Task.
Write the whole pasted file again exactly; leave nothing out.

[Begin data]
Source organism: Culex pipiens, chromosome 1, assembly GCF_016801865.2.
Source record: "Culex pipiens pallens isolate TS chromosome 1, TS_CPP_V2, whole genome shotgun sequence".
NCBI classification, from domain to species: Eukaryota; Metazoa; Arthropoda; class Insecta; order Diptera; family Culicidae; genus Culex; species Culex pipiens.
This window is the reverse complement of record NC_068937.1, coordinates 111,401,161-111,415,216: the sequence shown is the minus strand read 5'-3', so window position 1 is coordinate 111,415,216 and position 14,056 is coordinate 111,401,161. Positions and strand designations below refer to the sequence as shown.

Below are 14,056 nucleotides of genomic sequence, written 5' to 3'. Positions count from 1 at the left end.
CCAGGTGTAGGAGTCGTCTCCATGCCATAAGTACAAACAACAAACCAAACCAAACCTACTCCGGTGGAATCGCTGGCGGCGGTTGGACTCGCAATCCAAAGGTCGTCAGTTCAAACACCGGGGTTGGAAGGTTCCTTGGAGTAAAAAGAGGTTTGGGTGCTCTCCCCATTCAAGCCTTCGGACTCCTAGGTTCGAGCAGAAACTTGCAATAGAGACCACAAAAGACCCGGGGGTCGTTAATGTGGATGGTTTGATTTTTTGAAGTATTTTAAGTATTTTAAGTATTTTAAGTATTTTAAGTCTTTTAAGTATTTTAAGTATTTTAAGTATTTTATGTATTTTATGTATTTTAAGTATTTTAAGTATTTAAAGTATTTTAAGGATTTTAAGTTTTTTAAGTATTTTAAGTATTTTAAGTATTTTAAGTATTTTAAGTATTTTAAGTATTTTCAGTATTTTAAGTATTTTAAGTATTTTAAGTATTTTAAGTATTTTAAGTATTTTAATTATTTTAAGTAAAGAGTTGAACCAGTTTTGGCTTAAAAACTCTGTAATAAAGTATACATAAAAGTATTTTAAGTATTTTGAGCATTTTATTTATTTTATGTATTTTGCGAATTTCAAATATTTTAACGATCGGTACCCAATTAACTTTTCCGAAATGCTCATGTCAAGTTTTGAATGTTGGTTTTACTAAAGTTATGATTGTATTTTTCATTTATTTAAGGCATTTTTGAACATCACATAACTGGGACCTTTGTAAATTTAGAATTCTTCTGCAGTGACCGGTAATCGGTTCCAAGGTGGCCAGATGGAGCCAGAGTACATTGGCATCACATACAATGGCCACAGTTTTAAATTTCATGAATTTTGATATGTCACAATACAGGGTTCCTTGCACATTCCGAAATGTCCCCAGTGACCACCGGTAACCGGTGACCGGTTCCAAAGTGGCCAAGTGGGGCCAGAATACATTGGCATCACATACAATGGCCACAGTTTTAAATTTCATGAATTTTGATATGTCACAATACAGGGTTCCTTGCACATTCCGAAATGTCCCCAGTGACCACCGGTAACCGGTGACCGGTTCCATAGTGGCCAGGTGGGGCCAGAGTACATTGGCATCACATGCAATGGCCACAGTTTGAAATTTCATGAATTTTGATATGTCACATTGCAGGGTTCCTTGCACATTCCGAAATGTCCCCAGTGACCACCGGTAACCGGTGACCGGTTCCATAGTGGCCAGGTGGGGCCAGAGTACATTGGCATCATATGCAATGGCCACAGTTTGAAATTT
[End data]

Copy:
Source organism: Culex pipiens, chromosome 1, assembly GCF_016801865.2.
Source record: "Culex pipiens pallens isolate TS chromosome 1, TS_CPP_V2, whole genome shotgun sequence".
NCBI classification, from domain to species: Eukaryota; Metazoa; Arthropoda; class Insecta; order Diptera; family Culicidae; genus Culex; species Culex pipiens.
This window is the reverse complement of record NC_068937.1, coordinates 111,401,161-111,415,216: the sequence shown is the minus strand read 5'-3', so window position 1 is coordinate 111,415,216 and position 14,056 is coordinate 111,401,161. Positions and strand designations below refer to the sequence as shown.

Below are 14,056 nucleotides of genomic sequence, written 5' to 3'. Positions count from 1 at the left end.
CCAGGTGTAGGAGTCGTCTCCATGCCATAAGTACAAACAACAAACCAAACCAAACCTACTCCGGTGGAATCGCTGGCGGCGGTTGGACTCGCAATCCAAAGGTCGTCAGTTCAAACACCGGGGTTGGAAGGTTCCTTGGAGTAAAAAGAGGTTTGGGTGCTCTCCCCATTCAAGCCTTCGGACTCCTAGGTTCGAGCAGAAACTTGCAATAGAGACCACAAAAGACCCGGGGGTCGTTAATGTGGATGGTTTGATTTTTTGAAGTATTTTAAGTATTTTAAGTATTTTAAGTATTTTAAGTCTTTTAAGTATTTTAAGTATTTTAAGTATTTTATGTATTTTATGTATTTTAAGTATTTTAAGTATTTAAAGTATTTTAAGGATTTTAAGTTTTTTAAGTATTTTAAGTATTTTAAGTATTTTAAGTATTTTAAGTATTTTAAGTATTTTCAGTATTTTAAGTATTTTAAGTATTTTAAGTATTTTAAGTATTTTAAGTATTTTAATTATTTTAAGTAAAGAGTTGAACCAGTTTTGGCTTAAAAACTCTGTAATAAAGTATACATAAAAGTATTTTAAGTATTTTGAGCATTTTATTTATTTTATGTATTTTGCGAATTTCAAATATTTTAACGATCGGTACCCAATTAACTTTTCCGAAATGCTCATGTCAAGTTTTGAATGTTGGTTTTACTAAAGTTATGATTGTATTTTTCATTTATTTAAGGCATTTTTGAACATCACATAACTGGGACCTTTGTAAATTTAGAATTCTTCTGCAGTGACCGGTAATCGGTTCCAAGGTGGCCAGATGGAGCCAGAGTACATTGGCATCACATACAATGGCCACAGTTTTAAATTTCATGAATTTTGATATGTCACAATACAGGGTTCCTTGCACATTCCGAAATGTCCCCAGTGACCACCGGTAACCGGTGACCGGTTCCAAAGTGGCCAAGTGGGGCCAGAATACATTGGCATCACATACAATGGCCACAGTTTTAAATTTCATGAATTTTGATATGTCACAATACAGGGTTCCTTGCACATTCCGAAATGTCCCCAGTGACCACCGGTAACCGGTGACCGGTTCCATAGTGGCCAGGTGGGGCCAGAGTACATTGGCATCACATGCAATGGCCACAGTTTGAAATTTCATGAATTTTGATATGTCACATTGCAGGGTTCCTTGCACATTCCGAAATGTCCCCAGTGACCACCGGTAACCGGTGACCGGTTCCATAGTGGCCAGGTGGGGCCAGAGTACATTGGCATCATATGCAATGGCCACAGTTTGAAATTT